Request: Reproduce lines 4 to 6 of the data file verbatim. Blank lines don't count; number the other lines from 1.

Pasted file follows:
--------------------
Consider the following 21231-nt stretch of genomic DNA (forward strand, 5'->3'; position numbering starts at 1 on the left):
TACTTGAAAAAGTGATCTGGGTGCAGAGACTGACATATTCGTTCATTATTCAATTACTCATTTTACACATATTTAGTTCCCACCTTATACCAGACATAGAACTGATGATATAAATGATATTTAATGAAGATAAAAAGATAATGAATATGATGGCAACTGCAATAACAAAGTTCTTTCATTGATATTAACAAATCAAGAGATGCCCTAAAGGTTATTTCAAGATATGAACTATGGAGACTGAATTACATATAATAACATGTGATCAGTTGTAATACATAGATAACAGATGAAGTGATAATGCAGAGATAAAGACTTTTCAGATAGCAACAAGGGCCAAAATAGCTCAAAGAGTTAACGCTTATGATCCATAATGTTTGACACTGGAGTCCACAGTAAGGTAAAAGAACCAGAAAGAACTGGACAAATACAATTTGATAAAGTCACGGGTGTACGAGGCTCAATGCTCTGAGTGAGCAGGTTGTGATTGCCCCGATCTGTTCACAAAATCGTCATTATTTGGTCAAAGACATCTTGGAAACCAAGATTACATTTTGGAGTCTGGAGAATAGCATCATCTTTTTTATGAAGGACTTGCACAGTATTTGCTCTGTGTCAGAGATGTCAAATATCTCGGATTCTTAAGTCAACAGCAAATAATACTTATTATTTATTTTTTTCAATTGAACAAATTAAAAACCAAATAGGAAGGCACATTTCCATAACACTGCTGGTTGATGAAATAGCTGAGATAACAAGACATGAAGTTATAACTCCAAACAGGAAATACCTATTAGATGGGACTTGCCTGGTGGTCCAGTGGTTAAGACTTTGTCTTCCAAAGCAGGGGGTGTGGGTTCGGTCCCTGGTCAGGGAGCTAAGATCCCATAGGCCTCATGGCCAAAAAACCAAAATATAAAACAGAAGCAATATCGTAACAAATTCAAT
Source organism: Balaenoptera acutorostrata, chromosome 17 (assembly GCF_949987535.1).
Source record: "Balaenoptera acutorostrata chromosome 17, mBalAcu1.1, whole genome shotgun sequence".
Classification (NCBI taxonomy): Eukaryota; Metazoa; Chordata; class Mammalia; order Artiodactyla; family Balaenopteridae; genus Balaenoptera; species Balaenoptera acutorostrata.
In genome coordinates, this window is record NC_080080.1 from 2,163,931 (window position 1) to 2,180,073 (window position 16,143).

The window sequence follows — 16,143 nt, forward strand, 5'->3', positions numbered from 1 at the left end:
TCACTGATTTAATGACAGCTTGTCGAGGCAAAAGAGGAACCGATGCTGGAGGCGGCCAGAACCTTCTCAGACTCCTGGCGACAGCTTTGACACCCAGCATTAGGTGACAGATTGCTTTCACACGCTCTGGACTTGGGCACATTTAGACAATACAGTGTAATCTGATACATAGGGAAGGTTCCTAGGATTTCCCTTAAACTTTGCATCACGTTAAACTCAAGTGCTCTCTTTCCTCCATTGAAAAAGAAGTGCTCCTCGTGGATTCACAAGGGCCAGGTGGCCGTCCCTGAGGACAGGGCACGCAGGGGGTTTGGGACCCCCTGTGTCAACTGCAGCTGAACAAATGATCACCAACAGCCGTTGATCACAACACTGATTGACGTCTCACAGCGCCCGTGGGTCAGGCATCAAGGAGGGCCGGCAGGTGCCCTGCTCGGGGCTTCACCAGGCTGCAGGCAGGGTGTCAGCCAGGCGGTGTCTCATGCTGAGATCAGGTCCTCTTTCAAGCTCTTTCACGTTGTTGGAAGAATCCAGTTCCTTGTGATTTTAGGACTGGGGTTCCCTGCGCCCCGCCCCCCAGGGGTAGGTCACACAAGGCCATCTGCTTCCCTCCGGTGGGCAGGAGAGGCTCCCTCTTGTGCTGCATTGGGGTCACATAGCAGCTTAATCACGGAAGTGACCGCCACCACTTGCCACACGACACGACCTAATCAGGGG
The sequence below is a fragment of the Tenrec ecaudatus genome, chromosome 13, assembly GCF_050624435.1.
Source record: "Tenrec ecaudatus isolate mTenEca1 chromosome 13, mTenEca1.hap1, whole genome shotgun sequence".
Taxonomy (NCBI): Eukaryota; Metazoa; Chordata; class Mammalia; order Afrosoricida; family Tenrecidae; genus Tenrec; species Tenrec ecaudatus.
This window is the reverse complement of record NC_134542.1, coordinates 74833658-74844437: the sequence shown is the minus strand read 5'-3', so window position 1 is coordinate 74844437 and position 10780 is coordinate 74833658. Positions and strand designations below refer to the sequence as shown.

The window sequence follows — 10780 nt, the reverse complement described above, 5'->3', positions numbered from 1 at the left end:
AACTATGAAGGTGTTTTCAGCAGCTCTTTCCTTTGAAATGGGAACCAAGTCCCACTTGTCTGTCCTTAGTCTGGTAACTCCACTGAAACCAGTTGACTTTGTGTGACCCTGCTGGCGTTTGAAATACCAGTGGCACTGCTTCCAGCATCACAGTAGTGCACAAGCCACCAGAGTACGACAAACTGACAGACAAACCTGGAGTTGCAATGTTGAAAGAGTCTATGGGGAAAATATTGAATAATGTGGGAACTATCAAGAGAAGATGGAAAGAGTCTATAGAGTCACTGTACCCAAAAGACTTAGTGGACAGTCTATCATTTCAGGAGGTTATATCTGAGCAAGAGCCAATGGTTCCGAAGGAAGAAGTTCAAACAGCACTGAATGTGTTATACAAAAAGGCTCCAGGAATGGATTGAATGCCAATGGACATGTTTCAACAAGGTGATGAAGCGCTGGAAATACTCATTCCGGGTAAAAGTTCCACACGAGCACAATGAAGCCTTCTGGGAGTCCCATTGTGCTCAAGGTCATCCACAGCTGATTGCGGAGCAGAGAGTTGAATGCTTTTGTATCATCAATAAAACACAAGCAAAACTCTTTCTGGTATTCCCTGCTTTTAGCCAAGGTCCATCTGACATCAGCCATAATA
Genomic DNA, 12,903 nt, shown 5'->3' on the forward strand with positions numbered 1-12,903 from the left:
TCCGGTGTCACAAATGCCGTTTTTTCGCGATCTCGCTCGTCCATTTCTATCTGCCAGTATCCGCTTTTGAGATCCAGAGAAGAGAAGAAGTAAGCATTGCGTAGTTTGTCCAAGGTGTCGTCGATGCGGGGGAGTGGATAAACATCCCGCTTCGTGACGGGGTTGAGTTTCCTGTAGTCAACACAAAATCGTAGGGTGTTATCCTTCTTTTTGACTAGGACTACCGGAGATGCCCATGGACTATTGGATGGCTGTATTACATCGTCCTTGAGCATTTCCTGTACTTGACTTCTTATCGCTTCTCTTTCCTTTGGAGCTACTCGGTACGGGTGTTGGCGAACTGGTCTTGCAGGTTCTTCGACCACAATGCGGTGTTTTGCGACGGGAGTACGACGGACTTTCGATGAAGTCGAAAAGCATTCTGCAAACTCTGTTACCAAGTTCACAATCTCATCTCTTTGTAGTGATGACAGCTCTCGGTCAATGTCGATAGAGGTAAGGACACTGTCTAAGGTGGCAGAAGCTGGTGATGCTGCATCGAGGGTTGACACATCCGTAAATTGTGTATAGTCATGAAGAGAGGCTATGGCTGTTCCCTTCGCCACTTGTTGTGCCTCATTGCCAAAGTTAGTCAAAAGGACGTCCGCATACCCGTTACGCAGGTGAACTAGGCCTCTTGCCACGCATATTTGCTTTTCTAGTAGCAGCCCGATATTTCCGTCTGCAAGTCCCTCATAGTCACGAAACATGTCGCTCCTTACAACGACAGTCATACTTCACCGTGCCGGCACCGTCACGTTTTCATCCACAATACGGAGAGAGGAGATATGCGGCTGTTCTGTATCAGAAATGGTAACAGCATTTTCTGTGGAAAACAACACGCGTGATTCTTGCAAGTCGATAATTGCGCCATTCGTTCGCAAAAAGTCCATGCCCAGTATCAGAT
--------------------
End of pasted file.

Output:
Source record: "Balaenoptera acutorostrata chromosome 17, mBalAcu1.1, whole genome shotgun sequence".
Classification (NCBI taxonomy): Eukaryota; Metazoa; Chordata; class Mammalia; order Artiodactyla; family Balaenopteridae; genus Balaenoptera; species Balaenoptera acutorostrata.
In genome coordinates, this window is record NC_080080.1 from 2,163,931 (window position 1) to 2,180,073 (window position 16,143).